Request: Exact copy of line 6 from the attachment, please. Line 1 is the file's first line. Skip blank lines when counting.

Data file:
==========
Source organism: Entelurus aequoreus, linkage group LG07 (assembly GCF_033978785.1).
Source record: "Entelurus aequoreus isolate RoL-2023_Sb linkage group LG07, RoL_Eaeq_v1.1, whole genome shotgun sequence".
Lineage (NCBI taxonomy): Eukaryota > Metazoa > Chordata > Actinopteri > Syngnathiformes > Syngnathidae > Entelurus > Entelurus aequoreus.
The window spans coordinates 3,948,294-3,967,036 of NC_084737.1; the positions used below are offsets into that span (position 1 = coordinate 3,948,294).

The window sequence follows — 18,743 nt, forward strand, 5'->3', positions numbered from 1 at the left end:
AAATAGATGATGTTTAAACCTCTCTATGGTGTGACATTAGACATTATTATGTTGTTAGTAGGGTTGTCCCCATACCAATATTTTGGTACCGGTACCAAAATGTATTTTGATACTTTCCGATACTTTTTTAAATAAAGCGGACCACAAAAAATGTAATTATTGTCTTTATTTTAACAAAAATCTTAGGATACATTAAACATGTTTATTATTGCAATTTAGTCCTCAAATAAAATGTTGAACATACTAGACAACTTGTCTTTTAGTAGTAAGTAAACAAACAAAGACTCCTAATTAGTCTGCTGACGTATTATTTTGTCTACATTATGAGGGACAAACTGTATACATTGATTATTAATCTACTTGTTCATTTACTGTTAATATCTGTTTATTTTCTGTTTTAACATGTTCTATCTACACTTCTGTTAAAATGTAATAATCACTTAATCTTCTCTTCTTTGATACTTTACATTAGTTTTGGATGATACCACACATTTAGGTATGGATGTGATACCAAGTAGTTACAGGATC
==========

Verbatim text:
AAATAGATGATGTTTAAACCTCTCTATGGTGTGACATTAGACATTATTATGTTGTTAGTAGGGTTGTCCCCATACCAATATTTTGGTACCGGTACCAAAATGTATTTTGATACTTTCCGATACTTTTTTAAATAAAGCGGACCACAAAAAATGTAATTATTGTCTTTATTTTAACAAAAATCTTAGGATACATTAAACATGTTTATTATTGCAATTTAGTCCTCAAATAAAATGTTGAACATACTAGACAACTTGTCTTTTAGTAGTAAGTAAACAAACAAAGACTCCTAATTAGTCTGCTGACGTATTATTTTGTCTACATTATGAGGGACAAACTGTATACATTGATTATTAATCTACTTGTTCATTTACTGTTAATATCTGTTTATTTTCTGTTTTAACATGTTCTATCTACACTTCTGTTAAAATGTAATAATCACTTAATCTTCTCTTCTTTGATACTTTACATTAGTTTTGGATGATACCACACATTTAGGTATGGATGTGATACCAAGTAGTTACAGGATC